Sweet Tooth by Ian McEwan
It is grating, though perhaps inevitable that the press around Sweet Tooth will probably eclipse the book. Ian McEwan is, after all, a man in the literary spotlight. A Booker Prize winner in 1998 with Amsterdam, he is today one of Britain’s leading literary and commercial exports, an author with the rare luck of the guaranteed bestseller.
In 1970s Cold War Britain, Serena Frome (‘rhymes with plume’) is a young Cambridge graduate. Her older lover quietly recruits her to MI5. Her mission, ‘Sweet Tooth’, is to enlist Tom Haley, a young liberal writer, to an imaginary foundation where he will unknowingly contribute to the cultural Cold War (into which the Western world ‘poured hundreds of millions’). In this ambiguous web of secrecy and confusion, Serena and Tom fall in love. It’s a shame to spoil the twists and intricacies of this subtle spy novel – suffice to say, in McEwan’s own words, that it plays fascinating ‘games with perspective’.
Like all McEwan’s novels, the devil really is in the detail. I think McEwan is at his finest here, writing the devastating nuances of secrecy, competition and alienation into love with his first female narrator since Atonement’s Briony. Men ‘writing women’ are often hauled over the coals, but I am genuinely impressed with McEwan’s Serena. His seductive prose captures perfectly the strange weightlessness of one’s 20s – uncertainty, boredom, recklessness, infatuation – and immaculate research supports his characters, rather than dominating or crushing the story (as it does at points in both Saturday and Solar). Incidentally, McEwan once revealed in an interview that he even applied to MI5, but was unsuccessful.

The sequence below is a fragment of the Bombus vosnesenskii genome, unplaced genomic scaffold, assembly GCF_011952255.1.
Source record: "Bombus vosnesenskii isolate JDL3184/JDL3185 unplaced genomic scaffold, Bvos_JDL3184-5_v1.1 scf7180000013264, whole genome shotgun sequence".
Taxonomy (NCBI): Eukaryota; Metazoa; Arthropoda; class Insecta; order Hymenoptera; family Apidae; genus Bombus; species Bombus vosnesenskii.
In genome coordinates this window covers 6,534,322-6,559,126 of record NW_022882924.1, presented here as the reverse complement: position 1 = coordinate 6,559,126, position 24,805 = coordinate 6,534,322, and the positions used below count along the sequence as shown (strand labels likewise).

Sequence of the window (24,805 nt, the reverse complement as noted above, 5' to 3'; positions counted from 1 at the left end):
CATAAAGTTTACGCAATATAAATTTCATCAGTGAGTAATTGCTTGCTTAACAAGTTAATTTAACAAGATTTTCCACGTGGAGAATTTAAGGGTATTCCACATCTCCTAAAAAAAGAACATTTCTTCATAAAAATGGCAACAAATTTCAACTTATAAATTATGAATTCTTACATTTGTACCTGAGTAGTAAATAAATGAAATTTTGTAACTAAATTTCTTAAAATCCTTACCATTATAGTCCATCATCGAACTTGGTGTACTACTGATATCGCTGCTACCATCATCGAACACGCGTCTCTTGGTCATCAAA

Sweet Tooth is not a moral riddle (Amsterdam) or a thriller (Enduring Love) – it’s a romance, stiller and more elegant than much of McEwan’s work. It’s also a bittersweet celebration of all things British. Though McEwan is quick to downplay nostalgia, cameos of friends and publishers – Martin Amis, Ian Hamilton, Tom Mashler – seem to surround a younger incarnation of the author himself in Haley’s character. At times the novel seems oddly distant, distinctly lacking in pace - but McEwan’s famous goal of ‘inciting a naked hunger’ for information in his reader is hidden, not missing, and the reader is quickly hooked.
McEwan writes the timeless dramas of his relationships with an eye to the world and this is no exception. An interesting take on the spy novel – understated yet compelling, and a fantastic read.
Imogen Dewey is a bookseller at Readings Carlton. She reads chocolate and eats books. She has next to no general knowledge, but does have a diet quite high in fibre.